Over the last several decades, the convergence of powerful institutions-government, academic, scientific-and broad and pervasive news media have created new gods: the god of statistics, the god of correlation equaling causation, the god of science. Their theories have taken on the mantle of fact and the assumptions built into policy. They are presented as scientific proof, but they are commonly wrong. I've noticed this phenomenon often. One area I am especially aware of is pharmaceutical medicine. Patent medicines yield high profits; natural medicines don't. Patent medicines are toxic; natural medicines are not. I cringe when I see how pharmaceutical medicine is commonly accepted as civilization's path to health and longevity when it's killing over 100,000 people a year in this country alone.

Evidence supports the idea that that the real goal of the environmentalists is to keep you from using energy at all. Their real complaint has to do with your standard of living. The lowliest among us has or has readily available, a standard of living higher than that in most of the world.

On the global warming hysteria, earth has been showing signs of warming in recent decades (so has Mars). When we read in the mainstream media of the "certainty" or "scientific consensus" behind the theory, that warming is caused by the burning of fossil fuels, hold on to your wallets. Predicting future weather patterns is too complex to be fit into computer models. Nevertheless, we hear modern civilization is destroying the world and only global governance can save us. Free people are inherently self-destructive; to save them from themselves, they must give up some freedom to the experts. At bottom it means you don't know what is good for you but experts do.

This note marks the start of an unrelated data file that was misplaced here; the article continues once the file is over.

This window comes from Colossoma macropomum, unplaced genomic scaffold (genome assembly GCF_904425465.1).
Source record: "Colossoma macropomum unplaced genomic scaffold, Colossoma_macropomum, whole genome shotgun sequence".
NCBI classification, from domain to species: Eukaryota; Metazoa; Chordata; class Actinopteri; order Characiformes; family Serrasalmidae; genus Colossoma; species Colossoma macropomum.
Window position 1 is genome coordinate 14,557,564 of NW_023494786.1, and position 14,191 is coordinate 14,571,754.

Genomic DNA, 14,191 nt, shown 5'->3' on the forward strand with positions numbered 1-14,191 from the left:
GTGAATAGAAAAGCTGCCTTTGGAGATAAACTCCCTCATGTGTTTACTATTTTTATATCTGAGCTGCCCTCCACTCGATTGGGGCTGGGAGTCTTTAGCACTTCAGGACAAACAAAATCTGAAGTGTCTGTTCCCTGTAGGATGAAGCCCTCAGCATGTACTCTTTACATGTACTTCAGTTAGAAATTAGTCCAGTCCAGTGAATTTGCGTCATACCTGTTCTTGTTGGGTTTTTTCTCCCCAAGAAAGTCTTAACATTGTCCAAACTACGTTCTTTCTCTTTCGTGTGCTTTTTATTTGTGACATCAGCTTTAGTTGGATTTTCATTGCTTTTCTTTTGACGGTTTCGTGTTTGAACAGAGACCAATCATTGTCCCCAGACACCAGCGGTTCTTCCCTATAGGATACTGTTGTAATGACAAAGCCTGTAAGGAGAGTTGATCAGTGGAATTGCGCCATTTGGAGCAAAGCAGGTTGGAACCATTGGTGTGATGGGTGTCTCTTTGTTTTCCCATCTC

Strictly speaking, "disease" is an infectious or a metabolic condition. The psychiatric profession has taken that word and applied it eccentric, disruptive or violent behavior. This is discussed in more detail in The Manufacture of Madness. To hear lawyers, sociologists, psychologists and their media lapdogs tell it, the typical American today is a weak and timid person, nothing more than the sum of his/her "trauma."

This scam traces back to early religion when it was first taught that there was a devil that tempted people to do things they were powerless to stop. Of course, only the church could save you from temptation. Alcohol experts push the disease model of alcohol addiction by emphasizing the helplessness of the drinker over the drink. They have acquired a vested interest in persuading others of their powerlessness in order to obtain power over others for themselves.

One has to be on guard when information is presented as scientific. The scientific method has earned a positive reputation from the technological improvements that arose from it. Objectivity is central to its success. It requires that one accumulate evidence without prejudice and try to induce a plausible theory. Too often it is done backward, with the result settled upon and then experiments cobbled together to support the foreordained conclusion.

A recent collection of statistics taken from autopsies, shows that the degree of misdiagnosis has not been reduced to any significant degree over the past seventy years, despite many wonderful diagnostic tools.

Correlation is easy to establish; causation, very difficult. But researchers, the news media, and the legal profession have come to use the two almost interchangeably. This makes minor discoveries seem big, minor stories into headline grabbers, and law firm coffers bulge. It happens because we allow it to happen. We allow it to happen because we are urged to-by researchers, the media and lawyers.